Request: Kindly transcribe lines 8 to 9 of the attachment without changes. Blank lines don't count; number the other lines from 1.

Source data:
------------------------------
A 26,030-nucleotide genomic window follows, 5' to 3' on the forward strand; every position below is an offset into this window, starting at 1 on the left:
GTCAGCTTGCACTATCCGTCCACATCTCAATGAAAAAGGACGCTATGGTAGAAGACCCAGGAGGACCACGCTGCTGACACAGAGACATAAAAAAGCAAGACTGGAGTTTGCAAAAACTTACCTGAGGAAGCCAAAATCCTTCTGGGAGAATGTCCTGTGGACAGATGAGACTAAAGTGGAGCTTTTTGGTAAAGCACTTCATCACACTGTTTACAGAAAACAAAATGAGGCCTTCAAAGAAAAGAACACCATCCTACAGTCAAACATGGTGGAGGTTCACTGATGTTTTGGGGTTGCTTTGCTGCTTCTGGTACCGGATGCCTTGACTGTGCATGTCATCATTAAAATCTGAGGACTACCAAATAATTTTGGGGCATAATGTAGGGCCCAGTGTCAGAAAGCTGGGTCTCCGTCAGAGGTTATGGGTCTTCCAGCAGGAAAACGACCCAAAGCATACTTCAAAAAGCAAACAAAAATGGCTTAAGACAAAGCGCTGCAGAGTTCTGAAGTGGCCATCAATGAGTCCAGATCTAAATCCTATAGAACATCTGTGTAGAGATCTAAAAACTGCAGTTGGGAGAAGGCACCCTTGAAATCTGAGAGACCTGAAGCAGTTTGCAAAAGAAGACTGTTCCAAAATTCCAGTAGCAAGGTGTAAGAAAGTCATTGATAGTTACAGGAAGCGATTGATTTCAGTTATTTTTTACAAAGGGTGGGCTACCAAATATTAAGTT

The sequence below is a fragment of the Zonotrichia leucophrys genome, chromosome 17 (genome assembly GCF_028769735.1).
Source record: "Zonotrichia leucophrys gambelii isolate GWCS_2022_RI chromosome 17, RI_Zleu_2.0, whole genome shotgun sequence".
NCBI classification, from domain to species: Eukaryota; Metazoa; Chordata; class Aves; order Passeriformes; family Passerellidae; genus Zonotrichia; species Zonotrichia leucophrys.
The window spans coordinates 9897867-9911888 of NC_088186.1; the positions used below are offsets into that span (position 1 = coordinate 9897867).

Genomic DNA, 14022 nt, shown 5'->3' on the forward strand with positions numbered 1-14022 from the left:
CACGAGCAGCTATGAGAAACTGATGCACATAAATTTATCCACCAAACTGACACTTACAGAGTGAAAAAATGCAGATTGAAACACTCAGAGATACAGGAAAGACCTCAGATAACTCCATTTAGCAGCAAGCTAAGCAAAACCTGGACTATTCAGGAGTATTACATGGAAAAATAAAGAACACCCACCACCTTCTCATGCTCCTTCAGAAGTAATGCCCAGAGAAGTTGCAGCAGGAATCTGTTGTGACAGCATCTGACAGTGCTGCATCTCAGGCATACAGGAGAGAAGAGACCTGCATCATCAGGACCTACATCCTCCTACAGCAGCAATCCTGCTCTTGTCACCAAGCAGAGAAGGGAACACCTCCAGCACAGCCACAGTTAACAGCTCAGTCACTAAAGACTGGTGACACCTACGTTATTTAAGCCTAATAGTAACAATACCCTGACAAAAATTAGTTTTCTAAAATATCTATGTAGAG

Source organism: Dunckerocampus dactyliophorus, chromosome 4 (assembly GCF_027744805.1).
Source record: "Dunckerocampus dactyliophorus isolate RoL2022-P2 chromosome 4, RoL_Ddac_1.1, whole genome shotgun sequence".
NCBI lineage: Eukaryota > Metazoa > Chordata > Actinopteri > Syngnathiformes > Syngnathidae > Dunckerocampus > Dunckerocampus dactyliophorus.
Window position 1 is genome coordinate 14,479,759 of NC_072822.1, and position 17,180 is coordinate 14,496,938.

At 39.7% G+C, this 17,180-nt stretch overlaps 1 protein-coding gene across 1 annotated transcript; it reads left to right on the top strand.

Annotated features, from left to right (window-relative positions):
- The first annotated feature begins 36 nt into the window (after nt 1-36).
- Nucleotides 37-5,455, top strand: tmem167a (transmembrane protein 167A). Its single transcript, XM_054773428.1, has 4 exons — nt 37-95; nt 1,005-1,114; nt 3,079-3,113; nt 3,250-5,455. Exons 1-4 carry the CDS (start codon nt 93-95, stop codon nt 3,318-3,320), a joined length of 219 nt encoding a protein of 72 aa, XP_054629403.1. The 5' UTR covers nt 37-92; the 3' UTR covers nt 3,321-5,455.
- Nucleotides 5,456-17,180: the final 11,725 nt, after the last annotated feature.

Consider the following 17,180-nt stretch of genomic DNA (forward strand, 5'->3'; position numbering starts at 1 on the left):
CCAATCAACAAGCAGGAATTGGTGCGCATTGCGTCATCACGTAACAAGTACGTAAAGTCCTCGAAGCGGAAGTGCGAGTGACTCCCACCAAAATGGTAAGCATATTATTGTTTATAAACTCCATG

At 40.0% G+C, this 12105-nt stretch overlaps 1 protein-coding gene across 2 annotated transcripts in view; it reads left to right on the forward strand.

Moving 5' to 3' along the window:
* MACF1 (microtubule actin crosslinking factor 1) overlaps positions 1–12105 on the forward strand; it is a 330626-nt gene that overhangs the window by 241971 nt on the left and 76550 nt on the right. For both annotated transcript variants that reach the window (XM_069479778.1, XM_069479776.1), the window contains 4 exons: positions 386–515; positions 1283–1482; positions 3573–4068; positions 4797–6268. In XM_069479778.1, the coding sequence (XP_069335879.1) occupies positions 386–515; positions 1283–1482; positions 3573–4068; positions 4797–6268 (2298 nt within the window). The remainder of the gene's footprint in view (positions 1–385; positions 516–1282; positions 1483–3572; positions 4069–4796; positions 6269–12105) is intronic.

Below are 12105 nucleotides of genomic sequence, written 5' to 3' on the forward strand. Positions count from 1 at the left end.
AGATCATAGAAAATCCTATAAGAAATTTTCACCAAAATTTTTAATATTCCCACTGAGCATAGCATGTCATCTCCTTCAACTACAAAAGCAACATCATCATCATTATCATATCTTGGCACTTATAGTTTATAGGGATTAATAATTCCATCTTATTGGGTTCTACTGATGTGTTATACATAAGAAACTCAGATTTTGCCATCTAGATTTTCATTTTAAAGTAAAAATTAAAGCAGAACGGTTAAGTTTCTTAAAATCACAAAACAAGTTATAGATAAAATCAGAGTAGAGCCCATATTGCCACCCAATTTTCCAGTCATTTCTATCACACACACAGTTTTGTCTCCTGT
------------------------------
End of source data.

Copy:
CACGAGCAGCTATGAGAAACTGATGCACATAAATTTATCCACCAAACTGACACTTACAGAGTGAAAAAATGCAGATTGAAACACTCAGAGATACAGGAAAGACCTCAGATAACTCCATTTAGCAGCAAGCTAAGCAAAACCTGGACTATTCAGGAGTATTACATGGAAAAATAAAGAACACCCACCACCTTCTCATGCTCCTTCAGAAGTAATGCCCAGAGAAGTTGCAGCAGGAATCTGTTGTGACAGCATCTGACAGTGCTGCATCTCAGGCATACAGGAGAGAAGAGACCTGCATCATCAGGACCTACATCCTCCTACAGCAGCAATCCTGCTCTTGTCACCAAGCAGAGAAGGGAACACCTCCAGCACAGCCACAGTTAACAGCTCAGTCACTAAAGACTGGTGACACCTACGTTATTTAAGCCTAATAGTAACAATACCCTGACAAAAATTAGTTTTCTAAAATATCTATGTAGAG

Source organism: Dunckerocampus dactyliophorus, chromosome 4 (assembly GCF_027744805.1).